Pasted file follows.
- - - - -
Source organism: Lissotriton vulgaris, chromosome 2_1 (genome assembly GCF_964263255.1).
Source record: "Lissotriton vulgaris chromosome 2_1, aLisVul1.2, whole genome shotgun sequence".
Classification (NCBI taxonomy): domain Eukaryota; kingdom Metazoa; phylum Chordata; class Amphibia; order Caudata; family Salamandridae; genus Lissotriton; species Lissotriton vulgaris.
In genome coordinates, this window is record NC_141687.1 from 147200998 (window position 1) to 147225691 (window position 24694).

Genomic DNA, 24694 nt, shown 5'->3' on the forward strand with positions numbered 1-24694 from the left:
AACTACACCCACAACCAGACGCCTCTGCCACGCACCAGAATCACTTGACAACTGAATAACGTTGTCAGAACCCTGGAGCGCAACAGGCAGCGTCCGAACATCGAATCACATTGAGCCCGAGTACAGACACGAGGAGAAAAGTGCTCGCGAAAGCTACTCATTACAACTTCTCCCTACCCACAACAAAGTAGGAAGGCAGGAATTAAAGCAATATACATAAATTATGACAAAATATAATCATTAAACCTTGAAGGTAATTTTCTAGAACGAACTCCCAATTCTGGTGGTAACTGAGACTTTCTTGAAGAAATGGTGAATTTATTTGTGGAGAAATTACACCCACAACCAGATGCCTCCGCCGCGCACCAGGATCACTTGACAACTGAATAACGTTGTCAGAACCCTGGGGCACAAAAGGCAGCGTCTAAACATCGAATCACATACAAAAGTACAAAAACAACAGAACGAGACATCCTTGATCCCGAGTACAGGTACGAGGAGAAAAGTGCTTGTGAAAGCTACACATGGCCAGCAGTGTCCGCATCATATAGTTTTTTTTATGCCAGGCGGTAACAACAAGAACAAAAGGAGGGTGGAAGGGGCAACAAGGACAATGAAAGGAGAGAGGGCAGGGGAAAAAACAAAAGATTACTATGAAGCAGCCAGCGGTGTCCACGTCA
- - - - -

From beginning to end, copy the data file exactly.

Source organism: Lissotriton vulgaris, chromosome 2_1 (genome assembly GCF_964263255.1).
Source record: "Lissotriton vulgaris chromosome 2_1, aLisVul1.2, whole genome shotgun sequence".
Classification (NCBI taxonomy): domain Eukaryota; kingdom Metazoa; phylum Chordata; class Amphibia; order Caudata; family Salamandridae; genus Lissotriton; species Lissotriton vulgaris.
In genome coordinates, this window is record NC_141687.1 from 147200998 (window position 1) to 147225691 (window position 24694).

Genomic DNA, 24694 nt, shown 5'->3' on the forward strand with positions numbered 1-24694 from the left:
AACTACACCCACAACCAGACGCCTCTGCCACGCACCAGAATCACTTGACAACTGAATAACGTTGTCAGAACCCTGGAGCGCAACAGGCAGCGTCCGAACATCGAATCACATTGAGCCCGAGTACAGACACGAGGAGAAAAGTGCTCGCGAAAGCTACTCATTACAACTTCTCCCTACCCACAACAAAGTAGGAAGGCAGGAATTAAAGCAATATACATAAATTATGACAAAATATAATCATTAAACCTTGAAGGTAATTTTCTAGAACGAACTCCCAATTCTGGTGGTAACTGAGACTTTCTTGAAGAAATGGTGAATTTATTTGTGGAGAAATTACACCCACAACCAGATGCCTCCGCCGCGCACCAGGATCACTTGACAACTGAATAACGTTGTCAGAACCCTGGGGCACAAAAGGCAGCGTCTAAACATCGAATCACATACAAAAGTACAAAAACAACAGAACGAGACATCCTTGATCCCGAGTACAGGTACGAGGAGAAAAGTGCTTGTGAAAGCTACACATGGCCAGCAGTGTCCGCATCATATAGTTTTTTTTATGCCAGGCGGTAACAACAAGAACAAAAGGAGGGTGGAAGGGGCAACAAGGACAATGAAAGGAGAGAGGGCAGGGGAAAAAACAAAAGATTACTATGAAGCAGCCAGCGGTGTCCACGTCA